Favorite Places in Maine: Cole Museum an overlooked gem in the Queen City crown

Ethan Merrill, grandson of Paul E. Merrill, stands by the 1920 Model H truck representing Merrill Transport at Cole Land Transportation Museum in Bangor. Ethan’s mother recently donated the truck to the museum.
Courtesy photo
Ethan Merrill, grandson of Paul E. Merrill, stands by the 1920 Model H truck representing Merrill Transport at Cole Land Transportation Museum in Bangor. Ethan’s mother recently donated the truck to the museum.
Posted June 29, 2011, at 2:38 p.m.

BANGOR, Maine — When you live in a state nicknamed “Vacationland,” the focus — especially this time of year — is on outdoor activities.

But whether it’s spring, summer, fall or winter, the Cole Land Transportation Museum is a great destination to stimulate the mind, take a trip back through time and get in a leisurely walk at the same time — especially on a rainy or oppressively hot day.

If something has wheels, rails, runners, tracks or even blades, chances are good that it — or a not-too-distant cousin of it — are on display at the 40,400-square-foot facility.

The museum specializes in military, fire department and snow removal vehicles and equipment. In fact, museum founder Galen Cole believes the museum houses the largest display of snow removal equipment in the U.S. It’s easy to lose track of time and let two or three hours go by as you check out the vehicles and equipment arrayed for viewing.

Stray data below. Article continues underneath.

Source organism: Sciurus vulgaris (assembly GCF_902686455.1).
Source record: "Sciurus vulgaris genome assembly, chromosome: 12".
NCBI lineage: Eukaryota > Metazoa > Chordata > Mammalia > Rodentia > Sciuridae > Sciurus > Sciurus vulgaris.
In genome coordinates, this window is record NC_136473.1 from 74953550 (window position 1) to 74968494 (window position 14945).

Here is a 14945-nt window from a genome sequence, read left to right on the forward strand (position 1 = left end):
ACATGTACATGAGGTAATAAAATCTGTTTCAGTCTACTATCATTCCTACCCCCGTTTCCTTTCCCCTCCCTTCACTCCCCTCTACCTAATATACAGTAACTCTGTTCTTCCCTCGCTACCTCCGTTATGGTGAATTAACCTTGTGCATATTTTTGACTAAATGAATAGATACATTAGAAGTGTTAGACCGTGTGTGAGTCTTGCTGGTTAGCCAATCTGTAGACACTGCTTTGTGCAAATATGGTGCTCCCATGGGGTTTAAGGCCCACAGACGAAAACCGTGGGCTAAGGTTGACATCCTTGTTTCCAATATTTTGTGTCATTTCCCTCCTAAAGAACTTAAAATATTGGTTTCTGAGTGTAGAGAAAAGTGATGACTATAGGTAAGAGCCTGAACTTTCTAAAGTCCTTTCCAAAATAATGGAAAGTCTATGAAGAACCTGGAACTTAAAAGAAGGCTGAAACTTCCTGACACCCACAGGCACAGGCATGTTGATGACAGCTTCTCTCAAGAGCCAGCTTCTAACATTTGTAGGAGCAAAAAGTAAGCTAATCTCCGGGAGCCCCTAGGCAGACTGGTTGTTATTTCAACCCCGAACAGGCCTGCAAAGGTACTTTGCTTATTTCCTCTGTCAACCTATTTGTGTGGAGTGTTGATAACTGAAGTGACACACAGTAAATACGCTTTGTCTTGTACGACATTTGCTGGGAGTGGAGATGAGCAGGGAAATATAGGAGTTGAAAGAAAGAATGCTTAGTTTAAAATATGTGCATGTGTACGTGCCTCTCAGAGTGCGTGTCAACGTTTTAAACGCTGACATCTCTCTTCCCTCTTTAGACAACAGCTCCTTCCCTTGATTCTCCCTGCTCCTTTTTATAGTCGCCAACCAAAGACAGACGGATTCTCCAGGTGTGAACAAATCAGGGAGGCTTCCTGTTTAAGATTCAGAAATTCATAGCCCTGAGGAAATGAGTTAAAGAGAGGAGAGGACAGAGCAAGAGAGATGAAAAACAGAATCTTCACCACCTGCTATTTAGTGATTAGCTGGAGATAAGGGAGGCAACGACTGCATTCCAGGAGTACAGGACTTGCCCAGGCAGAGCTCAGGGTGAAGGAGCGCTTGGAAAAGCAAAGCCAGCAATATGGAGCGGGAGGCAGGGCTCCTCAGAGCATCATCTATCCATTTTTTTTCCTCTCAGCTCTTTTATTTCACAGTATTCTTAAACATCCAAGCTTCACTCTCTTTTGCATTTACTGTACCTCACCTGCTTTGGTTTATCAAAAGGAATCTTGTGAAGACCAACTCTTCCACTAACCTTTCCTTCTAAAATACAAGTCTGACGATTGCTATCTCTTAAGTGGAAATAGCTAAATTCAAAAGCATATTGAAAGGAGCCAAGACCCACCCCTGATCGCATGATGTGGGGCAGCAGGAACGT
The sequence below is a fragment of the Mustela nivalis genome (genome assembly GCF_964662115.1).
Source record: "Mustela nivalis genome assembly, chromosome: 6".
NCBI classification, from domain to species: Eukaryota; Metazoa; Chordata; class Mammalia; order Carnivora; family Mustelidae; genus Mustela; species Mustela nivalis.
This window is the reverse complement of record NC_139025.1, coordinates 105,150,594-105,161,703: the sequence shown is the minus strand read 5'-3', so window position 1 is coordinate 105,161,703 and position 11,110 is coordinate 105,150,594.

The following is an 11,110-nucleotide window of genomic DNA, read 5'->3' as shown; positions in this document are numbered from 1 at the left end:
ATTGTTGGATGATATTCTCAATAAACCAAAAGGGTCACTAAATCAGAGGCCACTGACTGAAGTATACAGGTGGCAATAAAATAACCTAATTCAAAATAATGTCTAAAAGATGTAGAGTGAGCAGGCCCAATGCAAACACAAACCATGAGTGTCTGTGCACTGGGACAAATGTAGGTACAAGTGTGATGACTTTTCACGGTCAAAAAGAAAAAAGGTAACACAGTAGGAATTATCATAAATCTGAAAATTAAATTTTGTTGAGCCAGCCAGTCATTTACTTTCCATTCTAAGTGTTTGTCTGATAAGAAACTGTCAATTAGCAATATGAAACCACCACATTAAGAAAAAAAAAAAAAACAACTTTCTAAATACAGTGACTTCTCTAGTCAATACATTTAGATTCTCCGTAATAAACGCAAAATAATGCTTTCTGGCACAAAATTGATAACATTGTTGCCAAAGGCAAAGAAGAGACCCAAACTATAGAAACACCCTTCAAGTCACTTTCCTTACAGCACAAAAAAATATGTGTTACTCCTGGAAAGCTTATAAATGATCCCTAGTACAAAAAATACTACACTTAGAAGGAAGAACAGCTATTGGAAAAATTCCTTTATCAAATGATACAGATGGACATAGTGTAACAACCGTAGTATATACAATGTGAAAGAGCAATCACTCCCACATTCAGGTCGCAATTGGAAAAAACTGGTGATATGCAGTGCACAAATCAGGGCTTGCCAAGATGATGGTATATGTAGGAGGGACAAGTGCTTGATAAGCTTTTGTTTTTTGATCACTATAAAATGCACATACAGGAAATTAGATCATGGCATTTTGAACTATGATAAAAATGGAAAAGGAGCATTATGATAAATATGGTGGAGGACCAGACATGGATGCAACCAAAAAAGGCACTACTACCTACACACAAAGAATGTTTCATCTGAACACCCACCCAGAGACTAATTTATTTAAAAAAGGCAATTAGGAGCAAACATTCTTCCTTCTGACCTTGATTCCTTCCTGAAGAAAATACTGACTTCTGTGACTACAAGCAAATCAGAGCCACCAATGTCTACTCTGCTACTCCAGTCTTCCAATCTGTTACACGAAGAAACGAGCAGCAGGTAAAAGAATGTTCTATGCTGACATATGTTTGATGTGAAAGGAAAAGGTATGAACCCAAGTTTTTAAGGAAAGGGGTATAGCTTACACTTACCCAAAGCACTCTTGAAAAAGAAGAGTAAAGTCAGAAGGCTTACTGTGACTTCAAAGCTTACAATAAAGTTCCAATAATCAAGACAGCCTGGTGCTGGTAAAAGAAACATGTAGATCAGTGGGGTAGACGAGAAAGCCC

Ten firetrucks make up the firefighting collection, which includes a 1910 hand tub and a 1948 Ahrens Fox.

The railroad section features everything from a BL-2 locomotive to a replica of the Enfield train station.

The museum displays more than 2,000 photos and also features three veteran memorials: The State of Maine WWII Veterans Memorial, the Military Order of the Purple Heart Memorial, and the Maine Vietnam Veterans Memorial, that is graced by a Huey helicopter, a main battle tank and a three-person bronze statue.

Everything from automobiles, bicycles, carriages, farm equipment, motorcycles, sleds, snowmobiles, trains and trucks are displayed in the 1-acre museum space.

The museum is open 9 a.m. to 5 p.m. seven days a week, May 1-Nov. 11. Admission costs $7 for adults, $5 for adults age 62 and over, $6 for AAA members, free for children and teens under age 19.

The Cole Land Transportation Museum is staffed entirely by knowledgeable volunteers and is always taking applications for new ones. Anyone interested in more information should call the museum at 990-3600.

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